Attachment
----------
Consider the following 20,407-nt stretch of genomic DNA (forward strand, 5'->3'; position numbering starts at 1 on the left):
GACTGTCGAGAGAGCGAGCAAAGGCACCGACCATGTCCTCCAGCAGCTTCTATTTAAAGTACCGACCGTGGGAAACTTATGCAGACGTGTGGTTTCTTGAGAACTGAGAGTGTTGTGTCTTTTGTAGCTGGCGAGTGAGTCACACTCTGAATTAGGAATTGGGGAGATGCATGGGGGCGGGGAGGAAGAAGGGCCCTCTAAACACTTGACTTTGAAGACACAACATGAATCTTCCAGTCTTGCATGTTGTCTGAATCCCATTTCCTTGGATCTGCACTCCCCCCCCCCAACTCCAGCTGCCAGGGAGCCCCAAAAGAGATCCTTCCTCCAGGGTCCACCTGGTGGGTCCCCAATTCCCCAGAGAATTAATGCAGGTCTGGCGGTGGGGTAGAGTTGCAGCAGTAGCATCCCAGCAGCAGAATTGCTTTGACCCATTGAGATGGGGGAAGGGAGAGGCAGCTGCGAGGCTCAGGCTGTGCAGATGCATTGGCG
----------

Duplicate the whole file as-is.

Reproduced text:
Consider the following 20,407-nt stretch of genomic DNA (forward strand, 5'->3'; position numbering starts at 1 on the left):
GACTGTCGAGAGAGCGAGCAAAGGCACCGACCATGTCCTCCAGCAGCTTCTATTTAAAGTACCGACCGTGGGAAACTTATGCAGACGTGTGGTTTCTTGAGAACTGAGAGTGTTGTGTCTTTTGTAGCTGGCGAGTGAGTCACACTCTGAATTAGGAATTGGGGAGATGCATGGGGGCGGGGAGGAAGAAGGGCCCTCTAAACACTTGACTTTGAAGACACAACATGAATCTTCCAGTCTTGCATGTTGTCTGAATCCCATTTCCTTGGATCTGCACTCCCCCCCCCCAACTCCAGCTGCCAGGGAGCCCCAAAAGAGATCCTTCCTCCAGGGTCCACCTGGTGGGTCCCCAATTCCCCAGAGAATTAATGCAGGTCTGGCGGTGGGGTAGAGTTGCAGCAGTAGCATCCCAGCAGCAGAATTGCTTTGACCCATTGAGATGGGGGAAGGGAGAGGCAGCTGCGAGGCTCAGGCTGTGCAGATGCATTGGCG